Anyway, back on something resembling a track: my ultimate goal in the case of aquaculture is to close the ecological loop. I want to take my kitchen and garden waste, recycle it with vermiculture and composting, feed the worms and plants to tilapia, use the fish water for lettuce and seedlings and the worm castings for root vegetables, and ultimately I believe it may well be possible to feed my family fresh fish and veggies with not much more input than cardboad, grass clippings, and leaves, and whatever's on sale at Kroger.

My goal in the case of most data processing systems is less lofty: I simply want to model some useful process in small, easily maintained and easily modified steps, so that the system remains flexible and reliable. But in either case, the thought processes are similar: to attain a large goal, break it down into small, reusable task utilities.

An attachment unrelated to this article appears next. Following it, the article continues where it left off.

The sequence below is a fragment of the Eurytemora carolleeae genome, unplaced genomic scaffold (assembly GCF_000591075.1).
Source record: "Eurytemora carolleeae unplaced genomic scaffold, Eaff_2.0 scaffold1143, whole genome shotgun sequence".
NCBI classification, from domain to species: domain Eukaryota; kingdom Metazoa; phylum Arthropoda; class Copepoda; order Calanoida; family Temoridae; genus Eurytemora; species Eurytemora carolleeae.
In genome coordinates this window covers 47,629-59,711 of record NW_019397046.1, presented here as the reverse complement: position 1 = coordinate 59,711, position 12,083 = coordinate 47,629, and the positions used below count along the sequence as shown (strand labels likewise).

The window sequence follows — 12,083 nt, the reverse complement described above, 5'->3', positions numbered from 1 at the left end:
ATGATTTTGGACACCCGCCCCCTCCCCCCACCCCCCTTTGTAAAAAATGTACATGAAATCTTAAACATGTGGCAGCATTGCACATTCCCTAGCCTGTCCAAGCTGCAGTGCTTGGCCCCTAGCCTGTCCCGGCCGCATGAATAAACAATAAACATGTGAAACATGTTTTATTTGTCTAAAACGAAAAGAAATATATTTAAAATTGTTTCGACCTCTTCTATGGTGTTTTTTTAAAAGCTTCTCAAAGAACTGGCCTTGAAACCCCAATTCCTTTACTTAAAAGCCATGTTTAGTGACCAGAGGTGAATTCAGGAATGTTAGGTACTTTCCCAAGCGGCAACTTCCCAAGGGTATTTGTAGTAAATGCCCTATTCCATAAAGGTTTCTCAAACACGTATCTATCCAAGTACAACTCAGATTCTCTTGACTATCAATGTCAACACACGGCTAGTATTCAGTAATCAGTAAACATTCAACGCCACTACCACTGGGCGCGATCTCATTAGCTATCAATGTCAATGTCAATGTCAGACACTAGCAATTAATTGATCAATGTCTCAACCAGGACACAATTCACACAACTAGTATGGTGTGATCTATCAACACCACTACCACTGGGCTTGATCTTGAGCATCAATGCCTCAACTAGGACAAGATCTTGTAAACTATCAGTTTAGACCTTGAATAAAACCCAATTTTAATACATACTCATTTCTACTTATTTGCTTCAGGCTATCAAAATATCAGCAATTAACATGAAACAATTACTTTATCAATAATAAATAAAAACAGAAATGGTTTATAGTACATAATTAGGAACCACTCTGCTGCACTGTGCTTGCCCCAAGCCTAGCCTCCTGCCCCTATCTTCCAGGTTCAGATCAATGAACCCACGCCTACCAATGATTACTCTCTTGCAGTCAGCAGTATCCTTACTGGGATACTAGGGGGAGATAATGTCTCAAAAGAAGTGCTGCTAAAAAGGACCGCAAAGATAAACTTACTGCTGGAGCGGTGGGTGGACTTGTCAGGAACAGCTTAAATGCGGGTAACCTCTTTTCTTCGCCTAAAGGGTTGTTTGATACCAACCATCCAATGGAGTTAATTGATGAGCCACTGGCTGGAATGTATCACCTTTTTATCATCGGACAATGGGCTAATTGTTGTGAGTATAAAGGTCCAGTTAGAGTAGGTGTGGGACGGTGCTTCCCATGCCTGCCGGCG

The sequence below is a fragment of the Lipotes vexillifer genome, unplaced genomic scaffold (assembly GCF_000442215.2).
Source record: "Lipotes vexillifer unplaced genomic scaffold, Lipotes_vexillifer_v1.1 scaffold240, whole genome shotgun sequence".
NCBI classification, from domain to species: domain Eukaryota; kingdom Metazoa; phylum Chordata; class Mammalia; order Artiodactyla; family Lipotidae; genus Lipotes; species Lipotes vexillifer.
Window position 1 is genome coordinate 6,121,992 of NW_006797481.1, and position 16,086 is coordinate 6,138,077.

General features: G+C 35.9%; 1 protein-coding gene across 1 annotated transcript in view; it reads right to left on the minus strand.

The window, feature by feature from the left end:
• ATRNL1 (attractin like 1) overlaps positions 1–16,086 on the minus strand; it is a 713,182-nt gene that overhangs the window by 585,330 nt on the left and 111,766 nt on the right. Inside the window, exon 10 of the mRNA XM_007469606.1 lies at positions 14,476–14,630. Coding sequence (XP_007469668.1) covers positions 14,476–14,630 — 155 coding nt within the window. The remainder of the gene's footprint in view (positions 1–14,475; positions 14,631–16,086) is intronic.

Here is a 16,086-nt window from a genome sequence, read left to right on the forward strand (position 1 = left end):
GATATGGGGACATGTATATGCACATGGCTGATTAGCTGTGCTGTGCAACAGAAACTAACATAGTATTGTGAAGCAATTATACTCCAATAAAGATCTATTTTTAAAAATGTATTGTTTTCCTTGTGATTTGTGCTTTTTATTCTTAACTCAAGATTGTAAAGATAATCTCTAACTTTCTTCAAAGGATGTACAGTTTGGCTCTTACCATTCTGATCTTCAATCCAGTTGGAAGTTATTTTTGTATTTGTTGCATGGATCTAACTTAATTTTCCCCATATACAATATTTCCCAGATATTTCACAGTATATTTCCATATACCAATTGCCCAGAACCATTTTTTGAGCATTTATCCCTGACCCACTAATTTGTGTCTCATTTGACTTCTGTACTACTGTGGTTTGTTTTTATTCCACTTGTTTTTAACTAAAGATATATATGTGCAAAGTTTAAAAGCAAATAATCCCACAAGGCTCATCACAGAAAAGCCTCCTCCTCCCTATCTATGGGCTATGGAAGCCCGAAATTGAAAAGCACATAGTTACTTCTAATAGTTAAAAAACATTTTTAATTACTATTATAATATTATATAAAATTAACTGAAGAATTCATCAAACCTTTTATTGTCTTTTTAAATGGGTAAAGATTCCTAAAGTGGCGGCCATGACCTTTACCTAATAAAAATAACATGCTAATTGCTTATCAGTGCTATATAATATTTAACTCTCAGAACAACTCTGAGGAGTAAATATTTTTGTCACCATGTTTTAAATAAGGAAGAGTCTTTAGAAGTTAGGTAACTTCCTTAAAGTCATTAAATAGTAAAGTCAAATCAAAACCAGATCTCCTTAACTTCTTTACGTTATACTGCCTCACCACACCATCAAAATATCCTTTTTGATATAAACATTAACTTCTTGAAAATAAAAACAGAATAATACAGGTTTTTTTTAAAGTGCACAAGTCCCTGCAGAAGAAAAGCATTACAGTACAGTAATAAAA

I'll keep you posted on both.

2006-11-30 programming art

I got wind of this wonderful, wonderful artist because I was obsessing on my hit logs due to starting this little blog (ahem, not like you haven't done that, be honest), and Xerexes at Comixpedia linked to this beauty of a site saying "Shades of the Toonbot" (aww, I've become a Concept. How cool.)

Anyway, my little scrivenings (hot dogs that they are) are nothing compared to the absolute jawdropping sheer beauty at Gallery of Computation | generative artifacts|Gallery of Computation | generative artifacts. You gotta see it.

The site is the turf of one Jared Tarbell, whose modus operandi is to write programs which express graphics. Pretty graphics. Really, really pretty graphics.

Well -- enough bubbling. Suffice it to say that I'd like to include a scripting engine into some version of the Toon-o-Matic which allows this kind of generative graphics. I doubt I'll ever get it that pretty, but still -- a man can dream.